Thursday, December 22, 2016

Triumph Spitfire Chassis Restoration #18

Welcome back! I left last time with some some unfinished business...well, it's all unfinished, but you know what I mean. I had some old problems to fix and some new problems to solve.

First was to try a new joint pin for the passenger's side emergency brake connection from the fork end to the operating lever. A search of my local True Values didn't yield anything that was close, so I purchased a "universal" 1/4" pin (that's diameter) with the intention of trimming it down to fit. 

The universal pin.

Trimmed universal pin (left) versus new one from SpitBits.

In the end, I wasn't happy with this solution as the universal pin hung down too far for my liking. As a temporary fix, I left the washer off and put a hairpin clip in instead. I also got the cotter pin installed for the other side of the emergency brake operating lever, wrapping up the rear brake assembly as a whole.

Connected up, but not adjusted. That probably won't happen until tub goes on.

While playing with the rear suspension, I again took note of how crooked it was back there. You can see in the picture below where the suspension twists out to the right and tilts forward.

A bit crooked, wouldn't you say?

I assumed this was due to the rear not being loaded. Since everything back there was practically done, I put my theory to the test by putting on the rear wheels/tires and standing on the frame. I bounced up and down a bit and could see that the rear would come true as it compressed. Concern alleviated.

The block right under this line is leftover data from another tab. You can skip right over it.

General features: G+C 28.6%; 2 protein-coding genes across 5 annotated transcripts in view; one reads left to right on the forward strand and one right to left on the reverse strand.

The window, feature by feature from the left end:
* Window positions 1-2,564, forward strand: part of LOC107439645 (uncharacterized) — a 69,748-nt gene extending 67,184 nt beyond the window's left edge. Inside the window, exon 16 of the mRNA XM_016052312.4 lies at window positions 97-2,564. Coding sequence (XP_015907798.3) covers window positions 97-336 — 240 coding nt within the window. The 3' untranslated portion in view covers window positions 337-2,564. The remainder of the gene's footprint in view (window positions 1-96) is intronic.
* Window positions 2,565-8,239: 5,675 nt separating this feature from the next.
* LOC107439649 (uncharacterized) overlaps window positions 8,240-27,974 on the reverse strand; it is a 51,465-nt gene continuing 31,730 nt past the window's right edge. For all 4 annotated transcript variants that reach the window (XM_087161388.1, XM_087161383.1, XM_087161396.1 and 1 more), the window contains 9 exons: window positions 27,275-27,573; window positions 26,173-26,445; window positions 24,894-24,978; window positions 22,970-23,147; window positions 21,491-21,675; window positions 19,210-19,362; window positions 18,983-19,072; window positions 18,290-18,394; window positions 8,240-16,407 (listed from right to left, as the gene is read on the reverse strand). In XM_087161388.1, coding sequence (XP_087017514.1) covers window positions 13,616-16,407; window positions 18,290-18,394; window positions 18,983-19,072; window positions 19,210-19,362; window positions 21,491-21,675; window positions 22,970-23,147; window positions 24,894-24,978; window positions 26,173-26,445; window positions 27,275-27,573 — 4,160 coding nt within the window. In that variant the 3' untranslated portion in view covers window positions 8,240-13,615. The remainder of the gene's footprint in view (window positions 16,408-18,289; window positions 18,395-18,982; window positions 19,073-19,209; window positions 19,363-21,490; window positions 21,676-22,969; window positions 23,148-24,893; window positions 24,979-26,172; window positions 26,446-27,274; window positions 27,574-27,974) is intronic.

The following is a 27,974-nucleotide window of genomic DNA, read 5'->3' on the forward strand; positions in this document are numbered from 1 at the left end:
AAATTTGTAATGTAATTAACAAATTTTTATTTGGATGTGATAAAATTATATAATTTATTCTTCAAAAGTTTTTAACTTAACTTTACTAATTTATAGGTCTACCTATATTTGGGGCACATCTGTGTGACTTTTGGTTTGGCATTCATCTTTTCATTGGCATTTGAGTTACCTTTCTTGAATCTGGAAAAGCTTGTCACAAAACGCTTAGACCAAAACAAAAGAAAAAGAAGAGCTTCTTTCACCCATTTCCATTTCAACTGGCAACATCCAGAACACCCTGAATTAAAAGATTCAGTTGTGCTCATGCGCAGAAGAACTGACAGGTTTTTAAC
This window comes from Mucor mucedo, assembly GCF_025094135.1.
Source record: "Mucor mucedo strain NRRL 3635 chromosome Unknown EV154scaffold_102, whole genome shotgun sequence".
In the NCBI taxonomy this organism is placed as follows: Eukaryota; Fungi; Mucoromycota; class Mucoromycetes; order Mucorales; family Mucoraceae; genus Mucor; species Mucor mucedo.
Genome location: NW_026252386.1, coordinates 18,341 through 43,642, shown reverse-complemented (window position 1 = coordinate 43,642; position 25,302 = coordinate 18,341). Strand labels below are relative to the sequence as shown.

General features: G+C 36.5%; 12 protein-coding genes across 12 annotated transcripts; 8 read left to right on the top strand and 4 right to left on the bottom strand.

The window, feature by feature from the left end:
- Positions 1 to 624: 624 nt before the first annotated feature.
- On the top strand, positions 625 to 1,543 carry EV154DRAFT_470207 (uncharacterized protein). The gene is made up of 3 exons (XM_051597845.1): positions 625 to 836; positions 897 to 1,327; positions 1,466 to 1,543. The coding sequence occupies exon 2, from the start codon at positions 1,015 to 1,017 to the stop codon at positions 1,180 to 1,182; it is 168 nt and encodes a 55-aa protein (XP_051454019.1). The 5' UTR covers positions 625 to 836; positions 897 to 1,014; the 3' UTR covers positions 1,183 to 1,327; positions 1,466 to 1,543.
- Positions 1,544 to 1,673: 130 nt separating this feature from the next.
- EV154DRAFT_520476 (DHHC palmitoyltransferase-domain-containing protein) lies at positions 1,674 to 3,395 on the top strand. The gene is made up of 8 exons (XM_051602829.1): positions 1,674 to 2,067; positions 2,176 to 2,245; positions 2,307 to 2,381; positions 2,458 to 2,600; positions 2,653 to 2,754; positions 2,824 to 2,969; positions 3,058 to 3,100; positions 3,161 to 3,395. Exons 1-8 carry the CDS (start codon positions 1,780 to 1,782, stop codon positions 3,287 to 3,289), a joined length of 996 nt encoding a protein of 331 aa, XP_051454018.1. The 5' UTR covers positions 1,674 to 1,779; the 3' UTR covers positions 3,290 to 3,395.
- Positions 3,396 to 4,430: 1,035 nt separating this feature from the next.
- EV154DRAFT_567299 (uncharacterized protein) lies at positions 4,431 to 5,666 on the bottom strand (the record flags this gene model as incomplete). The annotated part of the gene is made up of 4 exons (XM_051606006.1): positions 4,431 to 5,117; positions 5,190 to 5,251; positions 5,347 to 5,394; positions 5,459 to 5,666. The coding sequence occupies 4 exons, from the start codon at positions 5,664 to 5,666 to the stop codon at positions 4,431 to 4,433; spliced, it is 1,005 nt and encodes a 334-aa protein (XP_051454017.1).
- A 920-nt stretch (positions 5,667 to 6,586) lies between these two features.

Halfway to a roller! Scary, isn't it?! Wheel need refurbishment and new tires, obviously. Makes it look ugly!

My next problem to address comprised of swapping the upper wishbone mounting bolts. The parts manual calls out the fact that there are two different length bolts for the upper wishbones, which I recognized while putting it back together. Unless I missed it, however, neither it nor the workshop manual specifies which bolt goes where. Looking at the construction of the suspension turret and the fact that there is a reinforcement piece welded on the front for the motor mounts, I figured the longer bolt would go there and that's what I went with.

Front view of passenger's turret prior to correction. What I failed to recognize as excessive thread protrusion on the top bolt.

What I failed to remember was the need for the brake hose support brackets and the thickness that they would add.